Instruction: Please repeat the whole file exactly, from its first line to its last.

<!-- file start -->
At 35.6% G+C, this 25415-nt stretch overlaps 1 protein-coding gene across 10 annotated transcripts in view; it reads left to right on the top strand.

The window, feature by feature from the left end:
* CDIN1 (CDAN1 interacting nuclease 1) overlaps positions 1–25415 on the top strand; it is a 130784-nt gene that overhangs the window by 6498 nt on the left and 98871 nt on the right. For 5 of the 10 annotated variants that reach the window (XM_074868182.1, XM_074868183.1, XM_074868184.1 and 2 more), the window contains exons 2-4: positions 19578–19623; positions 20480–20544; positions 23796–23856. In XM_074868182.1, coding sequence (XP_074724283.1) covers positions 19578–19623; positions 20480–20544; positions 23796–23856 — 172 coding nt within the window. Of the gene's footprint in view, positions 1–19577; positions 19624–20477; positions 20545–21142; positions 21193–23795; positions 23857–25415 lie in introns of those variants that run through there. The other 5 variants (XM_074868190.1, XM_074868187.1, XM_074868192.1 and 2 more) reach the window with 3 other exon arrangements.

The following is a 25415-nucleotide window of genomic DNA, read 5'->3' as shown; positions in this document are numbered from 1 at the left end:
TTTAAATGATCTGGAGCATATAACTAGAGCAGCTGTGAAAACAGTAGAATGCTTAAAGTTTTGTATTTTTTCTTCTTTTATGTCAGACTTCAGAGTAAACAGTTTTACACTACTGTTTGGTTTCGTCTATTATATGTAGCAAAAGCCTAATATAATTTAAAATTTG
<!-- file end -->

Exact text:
At 35.6% G+C, this 25415-nt stretch overlaps 1 protein-coding gene across 10 annotated transcripts in view; it reads left to right on the top strand.

The window, feature by feature from the left end:
* CDIN1 (CDAN1 interacting nuclease 1) overlaps positions 1–25415 on the top strand; it is a 130784-nt gene that overhangs the window by 6498 nt on the left and 98871 nt on the right. For 5 of the 10 annotated variants that reach the window (XM_074868182.1, XM_074868183.1, XM_074868184.1 and 2 more), the window contains exons 2-4: positions 19578–19623; positions 20480–20544; positions 23796–23856. In XM_074868182.1, coding sequence (XP_074724283.1) covers positions 19578–19623; positions 20480–20544; positions 23796–23856 — 172 coding nt within the window. Of the gene's footprint in view, positions 1–19577; positions 19624–20477; positions 20545–21142; positions 21193–23795; positions 23857–25415 lie in introns of those variants that run through there. The other 5 variants (XM_074868190.1, XM_074868187.1, XM_074868192.1 and 2 more) reach the window with 3 other exon arrangements.

The following is a 25415-nucleotide window of genomic DNA, read 5'->3' as shown; positions in this document are numbered from 1 at the left end:
TTTAAATGATCTGGAGCATATAACTAGAGCAGCTGTGAAAACAGTAGAATGCTTAAAGTTTTGTATTTTTTCTTCTTTTATGTCAGACTTCAGAGTAAACAGTTTTACACTACTGTTTGGTTTCGTCTATTATATGTAGCAAAAGCCTAATATAATTTAAAATTTG